60 second guide to the falls in sterlingUK downgrade sees pound value drop again

26 February 2013

Money on graph

The past week has seen a sharp decline in the value as the pound, in anticipation of and then following the UK’s credit rating downgrade and concerns about the UK’s economic prospects.

The value of sterling has tumbled by over 7% against the dollar and the euro since the beginning of 2013. And while today (25 February), it looked as though the news of the UK's credit rating downgrade had not affected the pound's value, it ended the day down a further 0.36% against the dollar and 0.48% against the euro.

Here, we explain why sterling is falling in value and what this means for you. If you have any queries about the fall in the pound, sign up to Which? for just £1 and speak to one of our qualified advisers on the Which? Money Helpline. 

How much has the value of UK currency fallen recently?

On 1st January 2013, the pounds was at the joint highest level that it had been for the entirety of 2012. With £100, you would have been able to buy $163.

The story with the euro has been slightly different. On 20 July 2012, £100 would have bought you 129 euros, but by 1 January 2013, this had declined to 123 euros.

But just two months on, the value of the pound has fallen rapidly against both currencies. You can now only buy 114 euros or $151 with your £100. That marks a 7.3% fall against both of these major currencies since the beginning of the year.

Why has the value of sterling been falling over the past two months?

Just like shares and most other types of assets, currencies are traded by investors. And like the value of those assets, the price and value fluctuates based on the sentiments of those investors that are buying and selling that currency.

Britain's economy still looks fragile at the moment. Economic growth has all but dried up, and Britain could be on the brink of a third recession with five years – a so-called triple-dip recession.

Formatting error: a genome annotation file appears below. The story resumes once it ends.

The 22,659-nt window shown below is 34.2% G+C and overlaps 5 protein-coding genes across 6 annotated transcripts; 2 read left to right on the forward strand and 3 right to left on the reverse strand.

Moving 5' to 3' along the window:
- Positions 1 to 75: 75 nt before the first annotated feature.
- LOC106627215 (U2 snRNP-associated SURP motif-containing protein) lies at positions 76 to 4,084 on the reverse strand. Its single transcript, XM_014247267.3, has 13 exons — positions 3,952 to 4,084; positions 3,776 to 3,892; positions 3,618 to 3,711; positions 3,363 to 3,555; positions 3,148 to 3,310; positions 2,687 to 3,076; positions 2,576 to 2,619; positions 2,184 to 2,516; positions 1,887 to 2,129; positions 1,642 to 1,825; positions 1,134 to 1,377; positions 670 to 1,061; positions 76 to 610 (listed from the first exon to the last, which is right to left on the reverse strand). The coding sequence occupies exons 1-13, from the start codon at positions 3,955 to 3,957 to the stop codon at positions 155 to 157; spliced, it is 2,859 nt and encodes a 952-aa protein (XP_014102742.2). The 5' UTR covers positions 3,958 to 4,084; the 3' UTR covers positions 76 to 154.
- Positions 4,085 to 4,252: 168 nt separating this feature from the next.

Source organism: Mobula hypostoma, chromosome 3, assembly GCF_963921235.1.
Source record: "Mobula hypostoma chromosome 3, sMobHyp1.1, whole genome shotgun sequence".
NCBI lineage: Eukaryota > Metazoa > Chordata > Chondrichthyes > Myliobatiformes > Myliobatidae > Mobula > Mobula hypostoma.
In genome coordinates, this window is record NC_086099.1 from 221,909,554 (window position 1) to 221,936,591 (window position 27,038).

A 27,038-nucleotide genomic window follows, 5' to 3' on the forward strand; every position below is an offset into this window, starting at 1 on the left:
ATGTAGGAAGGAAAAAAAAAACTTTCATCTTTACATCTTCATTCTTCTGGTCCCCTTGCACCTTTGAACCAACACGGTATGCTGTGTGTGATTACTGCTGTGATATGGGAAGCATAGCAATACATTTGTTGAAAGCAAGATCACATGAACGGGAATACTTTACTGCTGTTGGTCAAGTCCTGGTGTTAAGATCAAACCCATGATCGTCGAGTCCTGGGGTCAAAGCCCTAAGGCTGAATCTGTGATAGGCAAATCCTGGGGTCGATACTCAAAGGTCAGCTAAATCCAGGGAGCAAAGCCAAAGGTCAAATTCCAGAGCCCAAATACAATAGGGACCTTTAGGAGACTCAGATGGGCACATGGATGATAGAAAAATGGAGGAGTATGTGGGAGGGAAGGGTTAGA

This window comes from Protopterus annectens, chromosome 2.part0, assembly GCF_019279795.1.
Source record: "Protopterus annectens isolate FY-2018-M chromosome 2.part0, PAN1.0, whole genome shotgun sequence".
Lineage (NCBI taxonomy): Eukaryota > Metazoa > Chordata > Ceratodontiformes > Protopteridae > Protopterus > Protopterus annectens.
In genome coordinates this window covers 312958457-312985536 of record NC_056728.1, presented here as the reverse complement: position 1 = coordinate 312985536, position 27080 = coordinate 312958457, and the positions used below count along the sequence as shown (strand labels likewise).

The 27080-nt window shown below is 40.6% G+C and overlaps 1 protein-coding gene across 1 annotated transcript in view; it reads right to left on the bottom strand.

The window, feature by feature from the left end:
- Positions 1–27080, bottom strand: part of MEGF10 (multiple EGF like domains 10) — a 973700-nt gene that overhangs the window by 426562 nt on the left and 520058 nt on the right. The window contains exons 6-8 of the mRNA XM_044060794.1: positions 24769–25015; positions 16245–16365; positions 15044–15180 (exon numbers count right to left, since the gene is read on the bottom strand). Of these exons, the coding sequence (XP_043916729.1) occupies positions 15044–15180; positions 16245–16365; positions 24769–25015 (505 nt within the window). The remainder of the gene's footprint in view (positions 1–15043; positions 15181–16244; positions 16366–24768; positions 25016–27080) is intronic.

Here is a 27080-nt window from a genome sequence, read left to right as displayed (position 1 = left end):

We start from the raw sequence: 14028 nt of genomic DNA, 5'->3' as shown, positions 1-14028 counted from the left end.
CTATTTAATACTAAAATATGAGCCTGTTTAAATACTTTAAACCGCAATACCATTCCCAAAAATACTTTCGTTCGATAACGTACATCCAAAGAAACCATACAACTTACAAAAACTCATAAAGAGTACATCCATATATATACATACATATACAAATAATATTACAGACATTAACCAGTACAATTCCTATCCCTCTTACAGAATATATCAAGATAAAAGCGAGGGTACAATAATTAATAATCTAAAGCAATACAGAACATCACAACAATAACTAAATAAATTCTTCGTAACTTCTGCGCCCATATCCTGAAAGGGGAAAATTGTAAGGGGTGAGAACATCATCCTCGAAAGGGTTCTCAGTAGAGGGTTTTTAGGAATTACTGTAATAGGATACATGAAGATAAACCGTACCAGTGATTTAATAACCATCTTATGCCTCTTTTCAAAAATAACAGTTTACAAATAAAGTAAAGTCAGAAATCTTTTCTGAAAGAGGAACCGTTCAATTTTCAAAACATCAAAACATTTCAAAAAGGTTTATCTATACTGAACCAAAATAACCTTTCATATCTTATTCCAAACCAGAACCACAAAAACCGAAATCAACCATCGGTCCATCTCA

Furthermore, the UK's credit rating – a marker of its ability to repay its debts and how much it pays to borrow – has been downgraded. This makes Britain look like a riskier bet to place your money than before. As a result, some investors will have sold their UK investments, and their holdings of British pounds, helping to drive the value of the currency down. They believe that they can get better growth investing in other countries.

How will the fall in sterling affect me and my finances?

In the first instance, the cost of goods that we import, such as fuel, could become more expensive. Many commodities, such as crude oil, which is used for our cars' petrol, are priced in US dollars. When the pound becomes weaker against the dollar, as has been happening over the past two months, oil gets more expensive to buy in the UK.

Holidaymakers and people who are retired abroad face a raw deal. Their money will not be able to purchase as much foreign currency as they had been able to in the past, and consequently, will have less to get by on.

This could have a serious impact on retirees in particular. As many people in retirement have a fixed income that’s paid to them in pounds and converted into the currency of the country that they're living in, they could see their income falling significantly.

Are there any benefits to a weaker pound?

The chief benefit is that a fall in sterling will benefit any exports that the UK makes. This is because UK products will be cheaper for people from other countries to buy.

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